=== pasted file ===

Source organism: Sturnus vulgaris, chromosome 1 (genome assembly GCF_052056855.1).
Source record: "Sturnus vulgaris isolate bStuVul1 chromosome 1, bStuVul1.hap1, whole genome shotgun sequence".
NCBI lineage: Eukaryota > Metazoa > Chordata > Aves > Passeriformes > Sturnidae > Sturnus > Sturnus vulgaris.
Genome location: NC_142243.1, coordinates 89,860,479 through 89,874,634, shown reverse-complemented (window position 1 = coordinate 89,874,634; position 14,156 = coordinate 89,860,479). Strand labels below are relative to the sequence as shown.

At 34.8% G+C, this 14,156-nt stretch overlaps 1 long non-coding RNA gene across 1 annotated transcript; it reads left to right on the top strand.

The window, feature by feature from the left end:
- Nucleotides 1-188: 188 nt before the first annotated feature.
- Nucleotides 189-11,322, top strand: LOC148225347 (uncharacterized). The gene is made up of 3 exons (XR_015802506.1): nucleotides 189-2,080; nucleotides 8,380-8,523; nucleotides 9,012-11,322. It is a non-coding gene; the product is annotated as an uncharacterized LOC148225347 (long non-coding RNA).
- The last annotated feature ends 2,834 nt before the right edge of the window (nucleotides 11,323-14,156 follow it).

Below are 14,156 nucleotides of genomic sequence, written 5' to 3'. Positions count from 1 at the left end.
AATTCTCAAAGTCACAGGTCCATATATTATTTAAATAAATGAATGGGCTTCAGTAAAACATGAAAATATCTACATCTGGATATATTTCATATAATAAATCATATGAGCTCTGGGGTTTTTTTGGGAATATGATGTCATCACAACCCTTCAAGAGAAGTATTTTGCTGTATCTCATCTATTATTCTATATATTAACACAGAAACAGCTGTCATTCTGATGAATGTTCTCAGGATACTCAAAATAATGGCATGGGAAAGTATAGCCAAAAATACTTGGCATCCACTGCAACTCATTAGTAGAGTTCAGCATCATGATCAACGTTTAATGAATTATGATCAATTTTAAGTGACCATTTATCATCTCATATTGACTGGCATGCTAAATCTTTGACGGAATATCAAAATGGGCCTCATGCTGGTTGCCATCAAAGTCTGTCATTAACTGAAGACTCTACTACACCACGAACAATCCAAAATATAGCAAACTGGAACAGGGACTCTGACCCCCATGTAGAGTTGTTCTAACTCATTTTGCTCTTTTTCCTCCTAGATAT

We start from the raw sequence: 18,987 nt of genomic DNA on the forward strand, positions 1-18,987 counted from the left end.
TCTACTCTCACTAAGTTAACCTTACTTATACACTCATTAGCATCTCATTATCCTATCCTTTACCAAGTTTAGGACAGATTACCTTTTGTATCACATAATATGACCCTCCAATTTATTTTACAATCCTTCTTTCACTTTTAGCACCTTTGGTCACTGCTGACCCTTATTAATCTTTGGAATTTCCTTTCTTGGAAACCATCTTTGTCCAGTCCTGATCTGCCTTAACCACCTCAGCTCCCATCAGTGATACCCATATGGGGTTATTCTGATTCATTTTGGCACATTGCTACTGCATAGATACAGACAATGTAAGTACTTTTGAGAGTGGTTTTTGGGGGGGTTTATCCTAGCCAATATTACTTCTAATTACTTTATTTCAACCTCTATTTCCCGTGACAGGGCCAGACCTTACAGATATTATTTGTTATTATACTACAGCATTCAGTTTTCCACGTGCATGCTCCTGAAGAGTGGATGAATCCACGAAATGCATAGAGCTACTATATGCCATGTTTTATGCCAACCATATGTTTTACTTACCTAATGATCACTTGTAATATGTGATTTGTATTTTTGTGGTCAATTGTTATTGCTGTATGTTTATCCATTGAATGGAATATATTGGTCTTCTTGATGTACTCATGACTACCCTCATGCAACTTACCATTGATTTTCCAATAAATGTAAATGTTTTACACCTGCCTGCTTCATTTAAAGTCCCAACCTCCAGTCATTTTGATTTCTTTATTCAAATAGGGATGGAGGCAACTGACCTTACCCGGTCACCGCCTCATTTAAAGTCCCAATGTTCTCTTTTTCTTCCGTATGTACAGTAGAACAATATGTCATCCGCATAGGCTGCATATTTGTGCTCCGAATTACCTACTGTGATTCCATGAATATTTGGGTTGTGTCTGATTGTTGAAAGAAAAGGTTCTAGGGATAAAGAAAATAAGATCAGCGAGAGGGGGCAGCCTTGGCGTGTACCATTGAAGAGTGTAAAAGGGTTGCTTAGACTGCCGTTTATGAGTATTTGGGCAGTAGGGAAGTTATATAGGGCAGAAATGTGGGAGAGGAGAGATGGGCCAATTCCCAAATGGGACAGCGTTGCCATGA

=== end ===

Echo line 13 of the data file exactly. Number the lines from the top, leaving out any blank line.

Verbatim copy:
TCTACTCTCACTAAGTTAACCTTACTTATACACTCATTAGCATCTCATTATCCTATCCTTTACCAAGTTTAGGACAGATTACCTTTTGTATCACATAATATGACCCTCCAATTTATTTTACAATCCTTCTTTCACTTTTAGCACCTTTGGTCACTGCTGACCCTTATTAATCTTTGGAATTTCCTTTCTTGGAAACCATCTTTGTCCAGTCCTGATCTGCCTTAACCACCTCAGCTCCCATCAGTGATACCCATATGGGGTTATTCTGATTCATTTTGGCACATTGCTACTGCATAGATACAGACAATGTAAGTACTTTTGAGAGTGGTTTTTGGGGGGGTTTATCCTAGCCAATATTACTTCTAATTACTTTATTTCAACCTCTATTTCCCGTGACAGGGCCAGACCTTACAGATATTATTTGTTATTATACTACAGCATTCAGTTTTCCACGTGCATGCTCCTGAAGAGTGGATGAATCCACGAAATGCATAGAGCTACTATATGCCATGTTTTATGCCAACCATATGTTTTACTTACCTAATGATCACTTGTAATATGTGATTTGTATTTTTGTGGTCAATTGTTATTGCTGTATGTTTATCCATTGAATGGAATATATTGGTCTTCTTGATGTACTCATGACTACCCTCATGCAACTTACCATTGATTTTCCAATAAATGTAAATGTTTTACACCTGCCTGCTTCATTTAAAGTCCCAACCTCCAGTCATTTTGATTTCTTTATTCAAATAGGGATGGAGGCAACTGACCTTACCCGGTCACCGCCTCATTTAAAGTCCCAATGTTCTCTTTTTCTTCCGTATGTACAGTAGAACAATATGTCATCCGCATAGGCTGCATATTTGTGCTCCGAATTACCTACTGTGATTCCATGAATATTTGGGTTGTGTCTGATTGTTGAAAGAAAAGGTTCTAGGGATAAAGAAAATAAGATCAGCGAGAGGGGGCAGCCTTGGCGTGTACCATTGAAGAGTGTAAAAGGGTTGCTTAGACTGCCGTTTATGAGTATTTGGGCAGTAGGGAAGTTATATAGGGCAGAAATGTGGGAGAGGAGAGATGGGCCAATTCCCAAATGGGACAGCGTTGCCATGA